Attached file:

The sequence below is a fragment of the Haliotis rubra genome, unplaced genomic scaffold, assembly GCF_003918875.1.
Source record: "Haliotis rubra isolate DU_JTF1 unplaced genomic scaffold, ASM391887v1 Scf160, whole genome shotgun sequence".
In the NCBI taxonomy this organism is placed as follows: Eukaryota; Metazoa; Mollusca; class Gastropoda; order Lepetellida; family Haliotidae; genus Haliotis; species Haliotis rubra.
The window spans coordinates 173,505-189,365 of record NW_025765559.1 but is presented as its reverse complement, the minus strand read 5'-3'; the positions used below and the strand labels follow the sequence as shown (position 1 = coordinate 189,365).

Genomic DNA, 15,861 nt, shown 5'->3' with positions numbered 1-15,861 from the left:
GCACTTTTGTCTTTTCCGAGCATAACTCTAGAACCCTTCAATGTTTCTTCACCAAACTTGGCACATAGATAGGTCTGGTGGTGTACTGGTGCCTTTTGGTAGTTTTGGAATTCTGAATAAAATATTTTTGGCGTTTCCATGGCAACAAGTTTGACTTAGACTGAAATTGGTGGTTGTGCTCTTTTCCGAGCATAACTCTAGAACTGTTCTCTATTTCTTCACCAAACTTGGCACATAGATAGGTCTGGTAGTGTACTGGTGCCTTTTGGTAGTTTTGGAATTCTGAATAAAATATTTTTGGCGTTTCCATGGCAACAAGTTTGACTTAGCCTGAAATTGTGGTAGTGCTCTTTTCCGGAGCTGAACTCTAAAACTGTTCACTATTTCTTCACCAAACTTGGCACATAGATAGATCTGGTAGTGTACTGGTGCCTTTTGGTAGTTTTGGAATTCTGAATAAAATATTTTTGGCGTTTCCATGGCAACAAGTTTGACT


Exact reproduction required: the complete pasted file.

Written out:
The sequence below is a fragment of the Haliotis rubra genome, unplaced genomic scaffold, assembly GCF_003918875.1.
Source record: "Haliotis rubra isolate DU_JTF1 unplaced genomic scaffold, ASM391887v1 Scf160, whole genome shotgun sequence".
In the NCBI taxonomy this organism is placed as follows: Eukaryota; Metazoa; Mollusca; class Gastropoda; order Lepetellida; family Haliotidae; genus Haliotis; species Haliotis rubra.
The window spans coordinates 173,505-189,365 of record NW_025765559.1 but is presented as its reverse complement, the minus strand read 5'-3'; the positions used below and the strand labels follow the sequence as shown (position 1 = coordinate 189,365).

Genomic DNA, 15,861 nt, shown 5'->3' with positions numbered 1-15,861 from the left:
GCACTTTTGTCTTTTCCGAGCATAACTCTAGAACCCTTCAATGTTTCTTCACCAAACTTGGCACATAGATAGGTCTGGTGGTGTACTGGTGCCTTTTGGTAGTTTTGGAATTCTGAATAAAATATTTTTGGCGTTTCCATGGCAACAAGTTTGACTTAGACTGAAATTGGTGGTTGTGCTCTTTTCCGAGCATAACTCTAGAACTGTTCTCTATTTCTTCACCAAACTTGGCACATAGATAGGTCTGGTAGTGTACTGGTGCCTTTTGGTAGTTTTGGAATTCTGAATAAAATATTTTTGGCGTTTCCATGGCAACAAGTTTGACTTAGCCTGAAATTGTGGTAGTGCTCTTTTCCGGAGCTGAACTCTAAAACTGTTCACTATTTCTTCACCAAACTTGGCACATAGATAGATCTGGTAGTGTACTGGTGCCTTTTGGTAGTTTTGGAATTCTGAATAAAATATTTTTGGCGTTTCCATGGCAACAAGTTTGACT